If you believe you have experienced an assault - remember, it is not your fault.
On Campus Programs
Online learning modules are available to review your understanding of harassment, consent, and healthy relationships. These educational modules are available to all Barnard students to utilize at your own pace. Follow this link (you will need to log in using your barnard email/access) to access these modules: http://tinyurl.com/bconlinetools
Furman Counseling Center - resources on the web at barnard.edu/counseling/resources.
Well Woman - Visit in Reid Hall and peruse their library resources on the web at barnard.edu/wellwoman/resources.
CU Sexual Violence Response & Rape Crisis/Anti-Violence Support Center - view prevention and programming efforts on the web at health.columbia.edu/sexual-violence-response.
Other Online Information
There are a wealth of organizations locally and nationally who educate, advocate, and engage in activism around a range of issues. Below are a sample of sights that offer education and information to further understanding of issues and resources
Healthy Relationships and Self Care.
Give and expect respect. Visit the National Domestic Violence Hotline project,loveisrespect.org, described as the ultimate resource to engage, educate and empower youth and young adults to prevent and end abusive relationships. Learn more about IPV behaviors: www.loveisrespect.org/is-this-abuse/power-and-control-wheel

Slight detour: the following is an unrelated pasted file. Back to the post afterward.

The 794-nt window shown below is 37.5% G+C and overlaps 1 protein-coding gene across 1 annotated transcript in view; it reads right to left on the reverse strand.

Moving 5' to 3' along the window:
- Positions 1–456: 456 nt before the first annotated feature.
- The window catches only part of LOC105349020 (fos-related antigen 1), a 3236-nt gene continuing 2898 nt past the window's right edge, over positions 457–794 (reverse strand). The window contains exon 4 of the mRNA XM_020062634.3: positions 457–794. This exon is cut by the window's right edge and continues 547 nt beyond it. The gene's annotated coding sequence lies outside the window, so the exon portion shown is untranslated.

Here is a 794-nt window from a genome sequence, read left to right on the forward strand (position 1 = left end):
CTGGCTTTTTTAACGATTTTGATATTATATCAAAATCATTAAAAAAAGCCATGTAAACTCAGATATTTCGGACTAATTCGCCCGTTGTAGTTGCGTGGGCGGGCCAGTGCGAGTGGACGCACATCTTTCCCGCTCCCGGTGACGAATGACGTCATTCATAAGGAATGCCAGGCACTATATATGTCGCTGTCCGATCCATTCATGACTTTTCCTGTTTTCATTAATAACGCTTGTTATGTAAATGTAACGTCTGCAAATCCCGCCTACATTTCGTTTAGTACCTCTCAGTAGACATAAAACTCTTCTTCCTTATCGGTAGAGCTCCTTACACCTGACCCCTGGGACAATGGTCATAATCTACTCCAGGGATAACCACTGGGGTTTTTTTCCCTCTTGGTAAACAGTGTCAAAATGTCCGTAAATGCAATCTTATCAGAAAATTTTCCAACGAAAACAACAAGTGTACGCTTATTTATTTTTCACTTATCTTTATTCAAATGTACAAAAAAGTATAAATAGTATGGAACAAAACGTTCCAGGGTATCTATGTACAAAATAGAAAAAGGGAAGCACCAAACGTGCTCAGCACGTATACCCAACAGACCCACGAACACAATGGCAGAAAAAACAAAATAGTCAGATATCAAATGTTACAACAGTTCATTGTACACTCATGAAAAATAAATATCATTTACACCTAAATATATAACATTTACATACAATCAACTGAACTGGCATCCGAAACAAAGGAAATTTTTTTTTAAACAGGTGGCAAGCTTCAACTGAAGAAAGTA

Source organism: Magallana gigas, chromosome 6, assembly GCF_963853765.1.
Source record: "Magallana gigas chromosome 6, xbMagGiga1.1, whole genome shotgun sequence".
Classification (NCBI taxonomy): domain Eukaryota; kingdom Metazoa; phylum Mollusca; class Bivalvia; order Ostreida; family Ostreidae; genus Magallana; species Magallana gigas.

View TED Talks and PSAs addressing important themes on the topic of sexual respect:
o Violence Against Women – It’s a Men’s Issue: Domestic violence and sexual abuse are often called "women’s issues.” But in this bold, blunt talk, Jackson Katz points out that these are intrinsically men’s issues — and shows how these violent behaviors are tied to definitions of manhood. A clarion call for us all — women and men — to call out unacceptable behavior and be leaders of change.
o Find your Voice Against Gender Violence: This talk begins with a personal story of sexual violence that may be difficult to listen to. But that’s the point, says citizen journalist Meera Vijayann: Speaking out on tough, taboo topics is the spark for change. Vijayann uses digital media to speak honestly about her experience of gender violence in her home country of India — and calls on others to speak out too.
o ONE STUDENT: One Student (onestudent.org) is a non-provide organization that provides students and their allies with programs, resources and opportunities to address sexual violence. Visit their website for blogs and videos created by students for students.